Sometimes, after a long bustling day, all I want to do is lie in my favourite recliner chair, sip a cuppa warm soothing tea, and close my eyes to slow jazz music. No phones, no emails, no running back and forth doing errands – just me and my tea to dissipate the knotted tension in my head or body.
I’ve only started incorporating tea into my daily routine about a year ago, usually just before bedtime, or as a replacement for coffee at work, and I wonder why I didn’t discover the magic in tea earlier. There’s just something about its calming fragrance that has a relaxing effect on your body. If you’re in desperate need of a really good sleep, or if you’re just interested to know how to unwind and relax at the end of the day, here are 8 herbs to do the trick (and it doesn’t always have to used in tea!).
Everyone knows lavenders are beautiful, they smell amazing, and they’re great for relaxation for the soul. Insomnia, agitation, restlessness – lavenders are the perfect remedy to them all. This fragrant herb has the ability to slow down your body’s nervous activity (literally forcing you to relax – something we busy city dwellers need in our lives now and then), promoting better quality of sleep and relaxation. It’s commonly found in essential oils and used in massages or baths. However, lavender can definitely be drunk as teas as well. A lovely-smelling floral tea that is organic and herbal before bedtime for a well-rested night – who could ask for more?
Arguably the first tea that comes to mind when you think of relaxation, Chamomile lives up to its reputation as a wonderfully calming herb for both adults and children alike. For the little ones, add a tinge of honey to chamomile tea and tuck them in for a good night’s rest. Like lavenders, chamomile oil can be added to bath water, or used in aromatherapy, as well to soothe those exhausted and overworked nerves of yours. The relaxing effects of chamomile can be attributed to this compound, by the name of apigenin, which binds to the brain’s neurotransmitter to induce relaxation. This sweet and fragrant night time drink is definitely a must-try for everyone, whether you’re struggling with sleep or not.
Nilufer Tea's Lemon & Chamomile tea contains pesticide-free chamomile and lemon pieces that helps you to sleep better and deeper. It will calm your soul and put your mind into a greater state of ease.
When it comes to relaxation herbs, peppermint is pretty much unheard of. In fact, it’s probably better known to stimulate and perk you up, or used in your toothpaste for a refreshing morning wake-me-up when you brush your teeth. While it doesn’t directly induce snoozing, peppermint preps your body up such that it might improve your sleep quality at night. Not only does it open up your airways for better airflow and oxygenation at night in your sleep, this refreshing herb relaxes your intestines and muscles, to minimize overactivity and tension in your body that prevents you from dozing off. If you’re one of those who absolutely loves feeling clean and fresh before bed, peppermint would be your perfect night time drink to help you sleep better.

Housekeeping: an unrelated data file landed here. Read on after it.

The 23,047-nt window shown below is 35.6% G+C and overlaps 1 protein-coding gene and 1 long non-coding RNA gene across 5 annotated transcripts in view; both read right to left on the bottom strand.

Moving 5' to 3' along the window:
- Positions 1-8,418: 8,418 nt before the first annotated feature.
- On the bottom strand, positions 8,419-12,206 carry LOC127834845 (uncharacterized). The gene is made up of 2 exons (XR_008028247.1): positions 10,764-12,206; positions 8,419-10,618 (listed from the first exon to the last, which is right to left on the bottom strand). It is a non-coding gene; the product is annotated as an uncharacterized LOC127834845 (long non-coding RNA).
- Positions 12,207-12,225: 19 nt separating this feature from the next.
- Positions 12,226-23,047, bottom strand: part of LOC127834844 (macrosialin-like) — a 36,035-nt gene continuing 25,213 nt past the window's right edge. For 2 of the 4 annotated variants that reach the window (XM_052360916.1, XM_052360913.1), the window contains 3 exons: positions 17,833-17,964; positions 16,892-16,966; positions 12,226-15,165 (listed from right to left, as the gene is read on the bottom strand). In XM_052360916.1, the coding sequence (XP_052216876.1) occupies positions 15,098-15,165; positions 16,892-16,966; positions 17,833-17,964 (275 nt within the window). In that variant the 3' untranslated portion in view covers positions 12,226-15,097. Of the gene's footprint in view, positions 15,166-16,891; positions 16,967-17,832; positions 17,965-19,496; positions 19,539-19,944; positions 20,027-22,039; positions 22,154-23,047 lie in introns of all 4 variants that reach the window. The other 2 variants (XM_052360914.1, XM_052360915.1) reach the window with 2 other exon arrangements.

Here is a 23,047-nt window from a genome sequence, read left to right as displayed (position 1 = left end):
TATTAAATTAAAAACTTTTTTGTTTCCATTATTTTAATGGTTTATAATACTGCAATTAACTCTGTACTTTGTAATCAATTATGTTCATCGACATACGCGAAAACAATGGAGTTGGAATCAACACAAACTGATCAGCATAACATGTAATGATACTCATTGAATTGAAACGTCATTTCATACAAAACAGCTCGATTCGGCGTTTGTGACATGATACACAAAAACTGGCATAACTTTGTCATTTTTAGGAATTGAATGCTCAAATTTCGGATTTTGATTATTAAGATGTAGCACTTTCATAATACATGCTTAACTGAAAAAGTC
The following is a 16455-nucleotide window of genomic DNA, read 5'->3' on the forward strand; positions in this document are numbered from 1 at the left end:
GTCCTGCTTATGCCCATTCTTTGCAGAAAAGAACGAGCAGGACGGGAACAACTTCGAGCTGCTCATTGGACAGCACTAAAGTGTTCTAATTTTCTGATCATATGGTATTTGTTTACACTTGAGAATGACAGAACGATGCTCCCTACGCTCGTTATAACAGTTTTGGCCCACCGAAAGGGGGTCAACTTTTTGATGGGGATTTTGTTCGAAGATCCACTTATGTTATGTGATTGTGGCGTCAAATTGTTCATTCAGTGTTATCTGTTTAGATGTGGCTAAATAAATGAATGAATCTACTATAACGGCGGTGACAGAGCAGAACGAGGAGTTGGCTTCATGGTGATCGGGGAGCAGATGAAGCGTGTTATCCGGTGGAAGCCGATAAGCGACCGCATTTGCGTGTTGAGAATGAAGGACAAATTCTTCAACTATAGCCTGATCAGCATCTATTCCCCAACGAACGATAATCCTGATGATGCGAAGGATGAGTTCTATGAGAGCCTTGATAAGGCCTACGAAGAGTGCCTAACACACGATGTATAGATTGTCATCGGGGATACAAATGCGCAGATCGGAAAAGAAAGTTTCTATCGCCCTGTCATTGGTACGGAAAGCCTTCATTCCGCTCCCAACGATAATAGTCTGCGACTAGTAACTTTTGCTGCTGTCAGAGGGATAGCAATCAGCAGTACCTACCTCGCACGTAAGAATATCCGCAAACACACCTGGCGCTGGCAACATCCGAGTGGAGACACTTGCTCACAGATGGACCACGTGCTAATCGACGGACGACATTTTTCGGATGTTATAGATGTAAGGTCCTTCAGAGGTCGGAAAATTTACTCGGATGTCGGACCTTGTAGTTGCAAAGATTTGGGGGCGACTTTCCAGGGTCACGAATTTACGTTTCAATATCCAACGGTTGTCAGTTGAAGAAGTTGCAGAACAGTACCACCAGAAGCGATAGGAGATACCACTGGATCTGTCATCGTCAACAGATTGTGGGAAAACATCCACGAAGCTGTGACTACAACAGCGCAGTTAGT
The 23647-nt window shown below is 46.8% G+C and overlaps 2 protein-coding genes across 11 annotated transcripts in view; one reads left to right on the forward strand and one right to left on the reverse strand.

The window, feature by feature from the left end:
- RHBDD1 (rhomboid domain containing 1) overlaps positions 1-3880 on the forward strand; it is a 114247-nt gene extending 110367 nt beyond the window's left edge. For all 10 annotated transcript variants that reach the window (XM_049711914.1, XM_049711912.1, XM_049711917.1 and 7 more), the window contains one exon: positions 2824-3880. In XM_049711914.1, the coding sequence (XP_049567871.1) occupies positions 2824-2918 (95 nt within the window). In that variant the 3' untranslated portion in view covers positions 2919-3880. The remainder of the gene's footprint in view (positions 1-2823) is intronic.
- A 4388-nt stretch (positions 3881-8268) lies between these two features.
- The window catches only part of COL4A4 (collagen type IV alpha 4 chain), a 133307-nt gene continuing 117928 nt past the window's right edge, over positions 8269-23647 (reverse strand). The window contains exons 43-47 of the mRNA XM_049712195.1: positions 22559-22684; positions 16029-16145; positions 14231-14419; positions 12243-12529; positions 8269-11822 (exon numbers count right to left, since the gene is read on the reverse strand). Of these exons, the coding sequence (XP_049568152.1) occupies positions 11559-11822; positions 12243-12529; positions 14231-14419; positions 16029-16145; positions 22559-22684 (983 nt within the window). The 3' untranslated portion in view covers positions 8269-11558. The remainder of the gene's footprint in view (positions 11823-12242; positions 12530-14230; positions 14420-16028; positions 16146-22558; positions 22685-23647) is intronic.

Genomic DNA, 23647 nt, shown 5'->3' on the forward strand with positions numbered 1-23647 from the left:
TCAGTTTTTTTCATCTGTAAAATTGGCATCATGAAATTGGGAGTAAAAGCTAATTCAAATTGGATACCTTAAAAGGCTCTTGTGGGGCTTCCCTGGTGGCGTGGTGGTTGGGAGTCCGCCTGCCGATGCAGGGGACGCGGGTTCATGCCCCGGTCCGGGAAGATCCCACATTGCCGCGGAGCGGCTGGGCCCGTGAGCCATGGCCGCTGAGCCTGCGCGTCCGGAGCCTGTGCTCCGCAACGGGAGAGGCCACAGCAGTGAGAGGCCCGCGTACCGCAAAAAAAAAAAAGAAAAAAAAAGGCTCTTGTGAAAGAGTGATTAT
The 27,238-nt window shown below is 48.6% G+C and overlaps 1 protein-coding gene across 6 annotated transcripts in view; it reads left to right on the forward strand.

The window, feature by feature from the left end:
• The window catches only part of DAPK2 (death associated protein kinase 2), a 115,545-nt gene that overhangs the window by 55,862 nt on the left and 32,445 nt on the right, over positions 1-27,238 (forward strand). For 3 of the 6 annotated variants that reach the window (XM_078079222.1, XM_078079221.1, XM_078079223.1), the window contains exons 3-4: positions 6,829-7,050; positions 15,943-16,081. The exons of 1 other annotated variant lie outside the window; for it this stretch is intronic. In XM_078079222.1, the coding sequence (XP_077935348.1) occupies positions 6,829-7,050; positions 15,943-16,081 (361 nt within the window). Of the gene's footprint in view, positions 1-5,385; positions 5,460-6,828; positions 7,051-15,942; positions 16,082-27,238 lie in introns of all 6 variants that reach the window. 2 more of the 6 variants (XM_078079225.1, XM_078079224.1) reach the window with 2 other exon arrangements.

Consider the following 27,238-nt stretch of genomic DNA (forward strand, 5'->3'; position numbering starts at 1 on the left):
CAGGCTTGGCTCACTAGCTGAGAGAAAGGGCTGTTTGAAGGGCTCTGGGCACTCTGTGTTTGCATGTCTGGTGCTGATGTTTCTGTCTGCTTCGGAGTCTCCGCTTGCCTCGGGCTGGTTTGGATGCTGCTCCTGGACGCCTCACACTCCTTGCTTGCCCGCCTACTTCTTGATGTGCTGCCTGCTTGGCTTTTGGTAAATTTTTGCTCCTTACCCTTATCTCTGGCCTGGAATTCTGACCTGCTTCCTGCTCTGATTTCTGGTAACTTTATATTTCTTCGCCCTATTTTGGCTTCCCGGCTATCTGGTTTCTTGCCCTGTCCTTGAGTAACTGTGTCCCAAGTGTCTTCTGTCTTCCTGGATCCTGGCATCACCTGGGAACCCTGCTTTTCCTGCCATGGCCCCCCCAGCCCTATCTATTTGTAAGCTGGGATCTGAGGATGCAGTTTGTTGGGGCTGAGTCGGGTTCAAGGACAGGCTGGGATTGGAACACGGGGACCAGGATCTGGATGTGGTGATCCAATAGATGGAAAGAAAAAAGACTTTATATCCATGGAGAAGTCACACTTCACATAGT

If you’re the kind of sleeper who has their snooze interrupted every 2 to 3 hours, passionflower is the remedy to your restless nights and sleeping problems. Free from side effects and known for being a great sedative, passionflower is also perfect and safe for children to consume in large doses frequently. One hour before your bedtime, try it with some tea or take 30 to 60 drops of passionflower tincture, and you’re on your way to your most calming and peaceful rest in a long while. This little powerhouse of a herb is also said to quell anxiety and reduce blood pressure. If you’re not much of a risk-taker when it comes to food and remedies, you should consider this safe-to-consume herb to help resolve your sleeping woes.
Disclaimer: If you’re currently taking a Monoamine Oxidase inhibitor or other antidepressants, you’re strongly encouraged not to take this herb.
Generally used as a mood lifter as well as to soothe your nerves, Lemon Balm improves the quality of your sleep by helping to improve your mental health through relaxation. It can be used both in aromatherapy as well as in drinking teas. However, be careful of overdosing – above 1800 mg a dose and it might backfire, increasing your anxiety levels. You should be working towards a mild and calming tea: for every 240ml, add about 8 tablespoons of fresh balm or 2 tablespoons of dried balm. To top it off, add a lil’ bit of honey, steep for 5 minutes, and strain. It’s best taken half an hour before your bedtime!